1. Extract atomic ideas from something you read or watch. The atomicity of an idea is key: This ensures the note can connect to many other notes later. Not only write down what the text says, but also what thoughts you have when you read something. Is there a flaw in the argumentation? What questions are left unanswered?
  2. Detach the idea from it’s context; make it more general and make sure you use your own words. The translation into your own vocabulary helps with the learning progress.
  3. Add the note to the Zettelkasten with references on where you got the idea from (very important in academia).
  4. Connect the idea with other notes in the Zettelkasten using some sort of link. How does this relate to other that? Do these ideas conflict each other or do they complement each other? Does this idea mean anything in this (possibly unrelated) other context?

That way, your notes form a deeply connected web of ideas instead of being isolated to each other.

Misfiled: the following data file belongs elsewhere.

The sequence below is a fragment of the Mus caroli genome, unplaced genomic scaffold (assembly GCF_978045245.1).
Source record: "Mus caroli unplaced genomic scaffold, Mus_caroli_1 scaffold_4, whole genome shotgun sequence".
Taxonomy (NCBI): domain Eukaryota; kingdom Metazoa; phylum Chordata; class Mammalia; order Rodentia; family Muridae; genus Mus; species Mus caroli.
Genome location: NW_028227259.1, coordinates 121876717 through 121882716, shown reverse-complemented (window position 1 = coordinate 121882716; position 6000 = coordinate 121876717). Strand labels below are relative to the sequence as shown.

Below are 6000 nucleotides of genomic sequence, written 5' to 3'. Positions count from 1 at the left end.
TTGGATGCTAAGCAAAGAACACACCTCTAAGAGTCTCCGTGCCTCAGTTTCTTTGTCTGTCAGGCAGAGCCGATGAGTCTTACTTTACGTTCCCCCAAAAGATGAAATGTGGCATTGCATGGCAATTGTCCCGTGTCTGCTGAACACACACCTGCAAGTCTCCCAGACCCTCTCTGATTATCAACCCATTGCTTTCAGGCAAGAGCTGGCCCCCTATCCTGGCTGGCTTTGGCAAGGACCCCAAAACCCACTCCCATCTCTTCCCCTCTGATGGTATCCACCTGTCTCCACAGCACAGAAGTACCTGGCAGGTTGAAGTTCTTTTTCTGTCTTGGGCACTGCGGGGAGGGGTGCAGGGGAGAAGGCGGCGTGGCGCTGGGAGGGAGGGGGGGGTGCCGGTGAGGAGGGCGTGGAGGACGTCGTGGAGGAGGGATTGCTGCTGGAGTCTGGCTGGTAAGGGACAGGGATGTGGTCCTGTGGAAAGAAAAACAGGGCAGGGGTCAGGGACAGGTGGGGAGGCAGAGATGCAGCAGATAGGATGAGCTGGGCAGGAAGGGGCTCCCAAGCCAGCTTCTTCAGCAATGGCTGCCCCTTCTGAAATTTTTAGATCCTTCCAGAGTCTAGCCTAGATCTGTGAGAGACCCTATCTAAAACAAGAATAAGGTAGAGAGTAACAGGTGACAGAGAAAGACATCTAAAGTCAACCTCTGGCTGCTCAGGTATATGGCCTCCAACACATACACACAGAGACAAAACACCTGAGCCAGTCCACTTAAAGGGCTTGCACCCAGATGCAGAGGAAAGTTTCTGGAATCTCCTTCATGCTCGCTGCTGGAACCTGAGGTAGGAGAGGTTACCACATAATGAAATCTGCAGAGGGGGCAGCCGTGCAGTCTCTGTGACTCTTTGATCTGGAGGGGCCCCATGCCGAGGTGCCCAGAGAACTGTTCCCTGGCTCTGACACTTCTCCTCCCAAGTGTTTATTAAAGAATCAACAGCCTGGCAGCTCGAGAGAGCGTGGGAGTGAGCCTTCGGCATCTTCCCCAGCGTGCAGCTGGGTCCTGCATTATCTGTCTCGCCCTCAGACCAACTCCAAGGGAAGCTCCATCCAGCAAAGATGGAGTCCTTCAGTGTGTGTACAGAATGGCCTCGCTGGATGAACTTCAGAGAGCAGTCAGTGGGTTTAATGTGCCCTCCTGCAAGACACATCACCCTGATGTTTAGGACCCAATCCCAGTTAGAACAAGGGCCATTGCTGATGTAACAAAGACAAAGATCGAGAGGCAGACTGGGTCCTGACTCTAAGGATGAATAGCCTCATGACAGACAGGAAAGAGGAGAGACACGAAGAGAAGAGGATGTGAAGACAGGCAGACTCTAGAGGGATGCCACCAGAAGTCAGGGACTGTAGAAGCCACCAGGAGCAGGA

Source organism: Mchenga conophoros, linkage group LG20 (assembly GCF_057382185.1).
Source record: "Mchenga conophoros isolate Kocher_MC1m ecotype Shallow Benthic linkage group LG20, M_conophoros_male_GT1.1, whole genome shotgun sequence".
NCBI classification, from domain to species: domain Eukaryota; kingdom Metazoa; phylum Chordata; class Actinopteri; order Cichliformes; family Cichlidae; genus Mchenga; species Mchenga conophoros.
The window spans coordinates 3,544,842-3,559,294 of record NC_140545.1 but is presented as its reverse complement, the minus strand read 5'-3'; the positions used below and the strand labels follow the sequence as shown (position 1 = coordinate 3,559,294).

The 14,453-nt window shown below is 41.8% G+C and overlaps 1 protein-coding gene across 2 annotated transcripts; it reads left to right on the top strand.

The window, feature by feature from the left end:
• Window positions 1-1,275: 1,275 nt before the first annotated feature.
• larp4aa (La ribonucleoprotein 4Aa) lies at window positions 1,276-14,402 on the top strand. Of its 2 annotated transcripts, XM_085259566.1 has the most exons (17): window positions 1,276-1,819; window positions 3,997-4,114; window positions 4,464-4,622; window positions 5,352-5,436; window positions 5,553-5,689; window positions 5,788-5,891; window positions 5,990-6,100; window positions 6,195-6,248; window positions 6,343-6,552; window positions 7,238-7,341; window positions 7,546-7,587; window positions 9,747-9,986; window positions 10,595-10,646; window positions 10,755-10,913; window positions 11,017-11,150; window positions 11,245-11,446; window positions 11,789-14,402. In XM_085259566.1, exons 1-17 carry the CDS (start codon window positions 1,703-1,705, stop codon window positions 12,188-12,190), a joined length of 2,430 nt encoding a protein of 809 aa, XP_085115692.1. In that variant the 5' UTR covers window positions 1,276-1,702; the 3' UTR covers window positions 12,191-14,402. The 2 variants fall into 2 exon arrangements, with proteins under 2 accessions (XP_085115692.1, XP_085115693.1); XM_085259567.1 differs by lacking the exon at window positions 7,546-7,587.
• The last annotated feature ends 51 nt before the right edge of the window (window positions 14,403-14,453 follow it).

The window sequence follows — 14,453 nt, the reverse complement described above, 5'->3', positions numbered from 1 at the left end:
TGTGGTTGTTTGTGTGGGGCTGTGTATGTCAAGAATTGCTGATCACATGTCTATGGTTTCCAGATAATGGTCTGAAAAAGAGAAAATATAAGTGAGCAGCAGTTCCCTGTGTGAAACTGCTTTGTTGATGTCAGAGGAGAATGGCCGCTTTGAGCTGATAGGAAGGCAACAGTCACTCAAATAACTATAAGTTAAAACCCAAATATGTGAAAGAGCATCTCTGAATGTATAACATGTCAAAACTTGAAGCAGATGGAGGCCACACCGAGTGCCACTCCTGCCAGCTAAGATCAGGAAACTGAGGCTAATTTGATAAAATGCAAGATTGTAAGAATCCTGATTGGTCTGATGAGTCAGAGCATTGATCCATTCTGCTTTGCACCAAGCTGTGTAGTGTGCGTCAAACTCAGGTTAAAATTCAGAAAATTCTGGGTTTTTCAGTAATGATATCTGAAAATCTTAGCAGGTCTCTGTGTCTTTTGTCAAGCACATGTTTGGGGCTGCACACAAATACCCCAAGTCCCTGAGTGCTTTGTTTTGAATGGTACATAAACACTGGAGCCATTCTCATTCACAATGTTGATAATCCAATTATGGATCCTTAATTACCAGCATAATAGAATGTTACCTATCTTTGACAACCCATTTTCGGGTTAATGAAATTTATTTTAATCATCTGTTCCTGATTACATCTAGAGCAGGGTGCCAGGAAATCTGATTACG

The workflow for writing something is now a like an exploration: You start with a note that you want to write about, and see where it connects to. Then you follow the connections that seem to be interesting, leaving out the unimportant ones (kinda like when you’re spending hours on YouTube, jumping from one note to the next). Since the notes are already short, in your own language, and contain references to further literature, the path through the Zettelkasten notes forms a argumentative chain. Translating this path of notes into a full text is much easier than coming up with a structure yourself and having to look up references for each point.

When creating these notes, be sure to be selective about them. The quality of notes is important and you should not hoard notes just to make you feel like you accomplished something.